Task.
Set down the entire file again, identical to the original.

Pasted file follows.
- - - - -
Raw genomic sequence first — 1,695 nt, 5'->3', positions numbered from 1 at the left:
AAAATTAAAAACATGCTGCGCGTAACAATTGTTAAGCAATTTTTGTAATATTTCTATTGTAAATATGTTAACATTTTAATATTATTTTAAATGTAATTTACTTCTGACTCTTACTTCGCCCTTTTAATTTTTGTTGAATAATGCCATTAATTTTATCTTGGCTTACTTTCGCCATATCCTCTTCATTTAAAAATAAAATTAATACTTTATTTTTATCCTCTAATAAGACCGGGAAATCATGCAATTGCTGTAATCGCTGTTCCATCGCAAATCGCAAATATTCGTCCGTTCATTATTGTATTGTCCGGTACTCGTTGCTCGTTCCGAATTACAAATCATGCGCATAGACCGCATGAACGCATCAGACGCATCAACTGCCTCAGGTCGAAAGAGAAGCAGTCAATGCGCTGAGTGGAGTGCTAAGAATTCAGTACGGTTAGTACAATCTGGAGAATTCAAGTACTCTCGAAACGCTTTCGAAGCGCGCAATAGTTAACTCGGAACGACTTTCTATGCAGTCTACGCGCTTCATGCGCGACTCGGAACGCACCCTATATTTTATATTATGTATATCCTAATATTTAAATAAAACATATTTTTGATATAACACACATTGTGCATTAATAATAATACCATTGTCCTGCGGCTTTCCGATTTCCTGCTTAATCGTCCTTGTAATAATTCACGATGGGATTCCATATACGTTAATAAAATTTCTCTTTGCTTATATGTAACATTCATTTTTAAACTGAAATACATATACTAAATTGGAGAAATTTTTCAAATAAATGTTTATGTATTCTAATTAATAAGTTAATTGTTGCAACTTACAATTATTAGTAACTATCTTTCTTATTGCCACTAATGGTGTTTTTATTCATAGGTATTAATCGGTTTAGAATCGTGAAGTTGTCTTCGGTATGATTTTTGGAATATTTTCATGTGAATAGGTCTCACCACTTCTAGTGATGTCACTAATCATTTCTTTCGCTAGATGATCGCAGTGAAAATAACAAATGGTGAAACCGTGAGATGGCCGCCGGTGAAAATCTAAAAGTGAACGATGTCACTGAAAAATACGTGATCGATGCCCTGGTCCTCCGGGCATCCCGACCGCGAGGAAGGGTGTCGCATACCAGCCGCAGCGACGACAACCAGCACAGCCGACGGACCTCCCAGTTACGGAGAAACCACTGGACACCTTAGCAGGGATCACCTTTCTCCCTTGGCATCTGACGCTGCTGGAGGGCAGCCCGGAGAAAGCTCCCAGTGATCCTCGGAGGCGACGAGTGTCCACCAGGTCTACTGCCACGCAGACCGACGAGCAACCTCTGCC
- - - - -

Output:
Raw genomic sequence first — 1,695 nt, 5'->3', positions numbered from 1 at the left:
AAAATTAAAAACATGCTGCGCGTAACAATTGTTAAGCAATTTTTGTAATATTTCTATTGTAAATATGTTAACATTTTAATATTATTTTAAATGTAATTTACTTCTGACTCTTACTTCGCCCTTTTAATTTTTGTTGAATAATGCCATTAATTTTATCTTGGCTTACTTTCGCCATATCCTCTTCATTTAAAAATAAAATTAATACTTTATTTTTATCCTCTAATAAGACCGGGAAATCATGCAATTGCTGTAATCGCTGTTCCATCGCAAATCGCAAATATTCGTCCGTTCATTATTGTATTGTCCGGTACTCGTTGCTCGTTCCGAATTACAAATCATGCGCATAGACCGCATGAACGCATCAGACGCATCAACTGCCTCAGGTCGAAAGAGAAGCAGTCAATGCGCTGAGTGGAGTGCTAAGAATTCAGTACGGTTAGTACAATCTGGAGAATTCAAGTACTCTCGAAACGCTTTCGAAGCGCGCAATAGTTAACTCGGAACGACTTTCTATGCAGTCTACGCGCTTCATGCGCGACTCGGAACGCACCCTATATTTTATATTATGTATATCCTAATATTTAAATAAAACATATTTTTGATATAACACACATTGTGCATTAATAATAATACCATTGTCCTGCGGCTTTCCGATTTCCTGCTTAATCGTCCTTGTAATAATTCACGATGGGATTCCATATACGTTAATAAAATTTCTCTTTGCTTATATGTAACATTCATTTTTAAACTGAAATACATATACTAAATTGGAGAAATTTTTCAAATAAATGTTTATGTATTCTAATTAATAAGTTAATTGTTGCAACTTACAATTATTAGTAACTATCTTTCTTATTGCCACTAATGGTGTTTTTATTCATAGGTATTAATCGGTTTAGAATCGTGAAGTTGTCTTCGGTATGATTTTTGGAATATTTTCATGTGAATAGGTCTCACCACTTCTAGTGATGTCACTAATCATTTCTTTCGCTAGATGATCGCAGTGAAAATAACAAATGGTGAAACCGTGAGATGGCCGCCGGTGAAAATCTAAAAGTGAACGATGTCACTGAAAAATACGTGATCGATGCCCTGGTCCTCCGGGCATCCCGACCGCGAGGAAGGGTGTCGCATACCAGCCGCAGCGACGACAACCAGCACAGCCGACGGACCTCCCAGTTACGGAGAAACCACTGGACACCTTAGCAGGGATCACCTTTCTCCCTTGGCATCTGACGCTGCTGGAGGGCAGCCCGGAGAAAGCTCCCAGTGATCCTCGGAGGCGACGAGTGTCCACCAGGTCTACTGCCACGCAGACCGACGAGCAACCTCTGCC